Detail of the picture

The Arithmetic holds a book in which we can read the name of Pythagoras (c. 570 aC – c. 495 aC) and there is a paper on the book with the words “par” (“even”) and “impar” (“odd”) and an addition,  difference and a multiplication. Can you imagine the young Philippe watching his father painting this picture? Maybe Philippe found his way to Mathematics in that moment!

Location: The Walters Art Museum (map)

The Spanish Chapel in Santa Maria Novella

PPhotography by Carlos Dorce

The Triumph of St. Thomas Aquinas
Photography by Carlos Dorce

The Spanish Chapel is one of the most wonderful chapels which can be enjoyed in Santa maria Novella. My students didn’t want to visit it but the teacher could convince most of them to enter the church and they weren’t disappointed.

The fresco entitled The Triumph of St. Thomas Aquinas was painted by Andrea di Bonaiuto (1365-1367) and it was dedicated to…

the great Dominican Doctor of the Church who, illuminated by the spirit of Wisdom, as described in the book lying open in his hands, and supported by the Theological and Cardinal Virtues and the study of the biblical writers of both the Old and New Testaments, defeats heresy, personified by Nestor, Arius and Averroes, and dominates the sciences. These are represented by fourteen allegorical female figures, alluding in part to the Sacred Sciences (left) and in part to the Liberal Arts (right). Each of these is accompanied by a historical personage, famous for having distinguished himself in that articular discipline.

The Theological and Cardinal Virtues are the Charity (over St. Thomas), the Faith and the Hope (at her respectively left and right sides), the Prudence (below the Faith), the Temperance (at the left side of the Prudence), The Justice (below the Hope) and the Fortitude (at her right). On the left of St. Thomas, there are (from left to right) the Biblical authors Job, David, St. Paul, St. Mark and St. Matthew, and on his right (from left to right), St. John the Evangelist, St. Luke, Moses, Isaiah and Solomon. Below St. Thomas, we find Nestor, Arius and Averroes:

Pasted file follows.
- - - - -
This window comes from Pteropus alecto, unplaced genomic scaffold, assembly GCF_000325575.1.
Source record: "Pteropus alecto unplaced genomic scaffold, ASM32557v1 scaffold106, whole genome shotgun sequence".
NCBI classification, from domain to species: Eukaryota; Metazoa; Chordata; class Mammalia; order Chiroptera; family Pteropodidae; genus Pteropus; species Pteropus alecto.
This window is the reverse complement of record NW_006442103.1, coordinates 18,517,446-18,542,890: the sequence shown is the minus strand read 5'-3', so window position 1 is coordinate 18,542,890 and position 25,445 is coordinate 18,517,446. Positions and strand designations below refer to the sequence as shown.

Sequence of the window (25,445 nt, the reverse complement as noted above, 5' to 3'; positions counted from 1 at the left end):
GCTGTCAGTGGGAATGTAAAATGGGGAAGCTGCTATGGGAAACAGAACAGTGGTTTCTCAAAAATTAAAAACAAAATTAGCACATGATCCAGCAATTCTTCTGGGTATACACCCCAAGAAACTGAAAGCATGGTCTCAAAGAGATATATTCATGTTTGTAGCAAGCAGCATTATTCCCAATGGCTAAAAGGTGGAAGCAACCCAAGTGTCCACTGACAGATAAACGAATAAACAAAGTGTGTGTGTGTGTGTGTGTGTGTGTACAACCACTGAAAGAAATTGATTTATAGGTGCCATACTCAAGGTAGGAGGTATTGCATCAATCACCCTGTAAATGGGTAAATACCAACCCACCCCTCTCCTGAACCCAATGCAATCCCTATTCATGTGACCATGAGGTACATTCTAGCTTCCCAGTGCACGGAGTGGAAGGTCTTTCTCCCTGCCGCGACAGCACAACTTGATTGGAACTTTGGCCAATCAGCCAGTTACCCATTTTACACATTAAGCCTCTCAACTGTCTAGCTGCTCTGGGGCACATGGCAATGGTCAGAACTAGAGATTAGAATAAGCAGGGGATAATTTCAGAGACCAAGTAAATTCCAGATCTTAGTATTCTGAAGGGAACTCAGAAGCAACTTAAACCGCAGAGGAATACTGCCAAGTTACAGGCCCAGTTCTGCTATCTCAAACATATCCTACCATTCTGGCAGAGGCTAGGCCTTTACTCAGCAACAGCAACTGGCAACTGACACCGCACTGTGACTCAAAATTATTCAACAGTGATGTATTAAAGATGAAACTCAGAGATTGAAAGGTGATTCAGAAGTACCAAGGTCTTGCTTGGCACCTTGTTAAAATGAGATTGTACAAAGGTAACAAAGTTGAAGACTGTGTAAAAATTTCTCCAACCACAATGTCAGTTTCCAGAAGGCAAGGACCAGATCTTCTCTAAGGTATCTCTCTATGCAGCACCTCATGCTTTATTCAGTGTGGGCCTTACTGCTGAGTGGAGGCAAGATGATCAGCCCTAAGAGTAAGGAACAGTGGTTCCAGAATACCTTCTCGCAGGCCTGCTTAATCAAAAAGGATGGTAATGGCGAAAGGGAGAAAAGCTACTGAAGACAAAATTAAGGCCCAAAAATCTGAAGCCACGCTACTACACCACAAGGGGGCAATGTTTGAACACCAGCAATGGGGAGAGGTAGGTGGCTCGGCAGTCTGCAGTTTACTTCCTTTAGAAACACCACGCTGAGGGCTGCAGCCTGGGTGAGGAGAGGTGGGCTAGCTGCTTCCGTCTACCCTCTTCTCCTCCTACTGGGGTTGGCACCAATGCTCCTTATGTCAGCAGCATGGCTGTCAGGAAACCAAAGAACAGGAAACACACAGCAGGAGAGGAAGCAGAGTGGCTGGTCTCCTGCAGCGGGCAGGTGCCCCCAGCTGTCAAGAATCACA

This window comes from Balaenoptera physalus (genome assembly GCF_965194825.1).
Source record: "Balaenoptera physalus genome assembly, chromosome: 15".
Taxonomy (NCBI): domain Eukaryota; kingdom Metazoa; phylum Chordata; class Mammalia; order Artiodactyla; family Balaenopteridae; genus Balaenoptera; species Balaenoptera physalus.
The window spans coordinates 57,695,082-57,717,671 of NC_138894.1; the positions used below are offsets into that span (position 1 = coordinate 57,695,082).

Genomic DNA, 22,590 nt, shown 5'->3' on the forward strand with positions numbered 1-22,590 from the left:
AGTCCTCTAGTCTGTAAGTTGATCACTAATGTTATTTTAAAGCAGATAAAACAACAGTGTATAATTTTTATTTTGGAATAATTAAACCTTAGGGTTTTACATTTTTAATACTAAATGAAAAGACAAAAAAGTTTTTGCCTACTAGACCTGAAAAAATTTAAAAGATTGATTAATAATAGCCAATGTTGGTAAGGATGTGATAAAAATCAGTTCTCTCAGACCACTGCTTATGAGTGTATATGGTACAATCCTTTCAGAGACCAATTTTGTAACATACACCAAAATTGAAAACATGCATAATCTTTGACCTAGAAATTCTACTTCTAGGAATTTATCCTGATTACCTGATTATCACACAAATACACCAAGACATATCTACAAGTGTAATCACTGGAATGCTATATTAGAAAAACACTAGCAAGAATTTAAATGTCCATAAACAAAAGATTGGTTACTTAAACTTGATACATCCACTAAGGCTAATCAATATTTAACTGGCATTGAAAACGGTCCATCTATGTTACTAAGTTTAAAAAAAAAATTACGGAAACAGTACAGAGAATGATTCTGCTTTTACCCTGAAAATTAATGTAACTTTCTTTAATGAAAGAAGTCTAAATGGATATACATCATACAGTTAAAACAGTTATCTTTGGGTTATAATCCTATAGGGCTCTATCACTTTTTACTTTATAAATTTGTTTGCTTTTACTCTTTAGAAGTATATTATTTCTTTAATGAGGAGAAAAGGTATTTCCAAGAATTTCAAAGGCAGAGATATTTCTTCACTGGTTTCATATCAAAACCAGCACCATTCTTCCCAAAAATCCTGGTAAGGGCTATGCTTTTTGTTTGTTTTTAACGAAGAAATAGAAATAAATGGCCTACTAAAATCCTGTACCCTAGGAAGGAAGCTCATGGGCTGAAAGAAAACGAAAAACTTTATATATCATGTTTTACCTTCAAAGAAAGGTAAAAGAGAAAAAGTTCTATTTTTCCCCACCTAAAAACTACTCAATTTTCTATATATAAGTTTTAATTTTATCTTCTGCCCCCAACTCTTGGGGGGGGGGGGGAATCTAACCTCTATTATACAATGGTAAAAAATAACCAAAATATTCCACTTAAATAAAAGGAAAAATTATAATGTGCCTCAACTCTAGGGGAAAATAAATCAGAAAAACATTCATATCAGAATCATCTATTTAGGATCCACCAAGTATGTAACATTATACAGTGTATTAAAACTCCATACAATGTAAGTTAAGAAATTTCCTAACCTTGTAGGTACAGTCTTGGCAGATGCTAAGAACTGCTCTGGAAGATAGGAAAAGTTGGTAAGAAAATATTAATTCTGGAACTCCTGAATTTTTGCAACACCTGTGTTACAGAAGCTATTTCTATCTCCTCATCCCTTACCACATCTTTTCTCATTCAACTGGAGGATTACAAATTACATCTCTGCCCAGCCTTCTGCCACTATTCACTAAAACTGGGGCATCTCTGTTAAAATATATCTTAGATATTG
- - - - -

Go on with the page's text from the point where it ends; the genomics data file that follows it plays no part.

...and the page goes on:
AverroesPhotography by Carlos Dorce

Averroes
Photography by Carlos Dorce

The fourteen allegorical women and the corresponding eminent men are (from left to right): the Civil Law with Justinian, the Canonical Law with Clement V, the Philosophy with Aristotle, the Holy Scriptures with St. Jerome, the Theology with St. John of Damascus, the Contemplation with St. Dionysius the Areopagite, the Preaching with St. Augustine, the Arithmetic with Pythagoras, the Geometry with Euclid, the Astronomy with Ptolemy, the Music with Tubalcain, the Dialectics with Pietro Ispano (?), the Rhetoric with Cicero and the Grammar with Priscian (?):

Pythagoras, Euclid and PtolemyPhotography by Carlos Dorce

Pythagoras, Euclid and Ptolemy
Photography by Carlos Dorce

Finally, here you are my privileged students who enjoyed the wonderful Spanish Chapel:

Photography by Carlos Dorce

Photography by Carlos Dorce

Location: Santa Maria Novella (map)

Fermat’s theorem

Another of the important equations which stands out in the main entrance of Cosmocaixa in Barcelona is Fermat’s last theorem:

Photography by Carlos Dorce

Photography by Carlos Dorce